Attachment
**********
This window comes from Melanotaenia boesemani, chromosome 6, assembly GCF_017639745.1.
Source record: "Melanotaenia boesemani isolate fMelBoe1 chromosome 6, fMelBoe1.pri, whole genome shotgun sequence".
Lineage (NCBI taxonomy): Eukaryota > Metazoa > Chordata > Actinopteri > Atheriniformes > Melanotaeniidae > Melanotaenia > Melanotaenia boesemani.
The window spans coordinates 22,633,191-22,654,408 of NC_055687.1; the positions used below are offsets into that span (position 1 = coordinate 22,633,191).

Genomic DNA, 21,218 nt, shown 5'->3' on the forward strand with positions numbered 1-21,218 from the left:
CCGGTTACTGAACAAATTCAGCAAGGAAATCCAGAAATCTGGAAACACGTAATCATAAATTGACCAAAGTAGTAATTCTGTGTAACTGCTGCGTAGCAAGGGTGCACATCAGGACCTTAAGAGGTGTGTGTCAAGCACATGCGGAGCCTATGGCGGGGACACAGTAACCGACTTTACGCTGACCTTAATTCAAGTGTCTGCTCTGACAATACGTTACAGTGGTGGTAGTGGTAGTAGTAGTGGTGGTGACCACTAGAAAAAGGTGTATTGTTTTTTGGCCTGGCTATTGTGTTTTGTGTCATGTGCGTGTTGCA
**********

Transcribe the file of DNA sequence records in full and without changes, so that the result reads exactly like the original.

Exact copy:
This window comes from Melanotaenia boesemani, chromosome 6, assembly GCF_017639745.1.
Source record: "Melanotaenia boesemani isolate fMelBoe1 chromosome 6, fMelBoe1.pri, whole genome shotgun sequence".
Lineage (NCBI taxonomy): Eukaryota > Metazoa > Chordata > Actinopteri > Atheriniformes > Melanotaeniidae > Melanotaenia > Melanotaenia boesemani.
The window spans coordinates 22,633,191-22,654,408 of NC_055687.1; the positions used below are offsets into that span (position 1 = coordinate 22,633,191).

Genomic DNA, 21,218 nt, shown 5'->3' on the forward strand with positions numbered 1-21,218 from the left:
CCGGTTACTGAACAAATTCAGCAAGGAAATCCAGAAATCTGGAAACACGTAATCATAAATTGACCAAAGTAGTAATTCTGTGTAACTGCTGCGTAGCAAGGGTGCACATCAGGACCTTAAGAGGTGTGTGTCAAGCACATGCGGAGCCTATGGCGGGGACACAGTAACCGACTTTACGCTGACCTTAATTCAAGTGTCTGCTCTGACAATACGTTACAGTGGTGGTAGTGGTAGTAGTAGTGGTGGTGACCACTAGAAAAAGGTGTATTGTTTTTTGGCCTGGCTATTGTGTTTTGTGTCATGTGCGTGTTGCA